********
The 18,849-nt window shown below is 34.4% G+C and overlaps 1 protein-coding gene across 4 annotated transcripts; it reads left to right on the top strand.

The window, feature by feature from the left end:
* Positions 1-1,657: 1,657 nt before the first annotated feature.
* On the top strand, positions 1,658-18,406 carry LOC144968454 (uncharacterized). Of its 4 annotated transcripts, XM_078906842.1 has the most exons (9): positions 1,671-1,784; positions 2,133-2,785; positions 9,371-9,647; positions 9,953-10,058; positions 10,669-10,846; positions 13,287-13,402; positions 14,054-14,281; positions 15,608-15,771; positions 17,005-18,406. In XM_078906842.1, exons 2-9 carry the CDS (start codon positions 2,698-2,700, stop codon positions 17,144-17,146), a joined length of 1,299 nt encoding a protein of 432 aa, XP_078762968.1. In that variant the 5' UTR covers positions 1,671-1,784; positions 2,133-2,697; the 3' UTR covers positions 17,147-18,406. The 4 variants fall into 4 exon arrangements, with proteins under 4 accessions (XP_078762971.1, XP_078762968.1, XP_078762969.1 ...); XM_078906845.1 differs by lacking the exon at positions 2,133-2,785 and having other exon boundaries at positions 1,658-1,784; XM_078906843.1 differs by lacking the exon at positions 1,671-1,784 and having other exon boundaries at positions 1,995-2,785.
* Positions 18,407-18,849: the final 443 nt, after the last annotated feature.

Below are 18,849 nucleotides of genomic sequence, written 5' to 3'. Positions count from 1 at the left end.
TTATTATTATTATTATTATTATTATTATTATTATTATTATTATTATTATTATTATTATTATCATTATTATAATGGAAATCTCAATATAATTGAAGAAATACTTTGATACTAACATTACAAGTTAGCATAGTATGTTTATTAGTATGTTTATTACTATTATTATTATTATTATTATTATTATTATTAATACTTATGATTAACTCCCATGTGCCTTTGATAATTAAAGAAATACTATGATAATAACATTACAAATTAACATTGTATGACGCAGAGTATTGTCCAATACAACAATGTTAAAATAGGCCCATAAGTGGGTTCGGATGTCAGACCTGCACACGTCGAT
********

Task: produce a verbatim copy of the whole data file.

The 18,849-nt window shown below is 34.4% G+C and overlaps 1 protein-coding gene across 4 annotated transcripts; it reads left to right on the top strand.

The window, feature by feature from the left end:
* Positions 1-1,657: 1,657 nt before the first annotated feature.
* On the top strand, positions 1,658-18,406 carry LOC144968454 (uncharacterized). Of its 4 annotated transcripts, XM_078906842.1 has the most exons (9): positions 1,671-1,784; positions 2,133-2,785; positions 9,371-9,647; positions 9,953-10,058; positions 10,669-10,846; positions 13,287-13,402; positions 14,054-14,281; positions 15,608-15,771; positions 17,005-18,406. In XM_078906842.1, exons 2-9 carry the CDS (start codon positions 2,698-2,700, stop codon positions 17,144-17,146), a joined length of 1,299 nt encoding a protein of 432 aa, XP_078762968.1. In that variant the 5' UTR covers positions 1,671-1,784; positions 2,133-2,697; the 3' UTR covers positions 17,147-18,406. The 4 variants fall into 4 exon arrangements, with proteins under 4 accessions (XP_078762971.1, XP_078762968.1, XP_078762969.1 ...); XM_078906845.1 differs by lacking the exon at positions 2,133-2,785 and having other exon boundaries at positions 1,658-1,784; XM_078906843.1 differs by lacking the exon at positions 1,671-1,784 and having other exon boundaries at positions 1,995-2,785.
* Positions 18,407-18,849: the final 443 nt, after the last annotated feature.

Below are 18,849 nucleotides of genomic sequence, written 5' to 3'. Positions count from 1 at the left end.
TTATTATTATTATTATTATTATTATTATTATTATTATTATTATTATTATTATTATTATTATCATTATTATAATGGAAATCTCAATATAATTGAAGAAATACTTTGATACTAACATTACAAGTTAGCATAGTATGTTTATTAGTATGTTTATTACTATTATTATTATTATTATTATTATTATTATTAATACTTATGATTAACTCCCATGTGCCTTTGATAATTAAAGAAATACTATGATAATAACATTACAAATTAACATTGTATGACGCAGAGTATTGTCCAATACAACAATGTTAAAATAGGCCCATAAGTGGGTTCGGATGTCAGACCTGCACACGTCGAT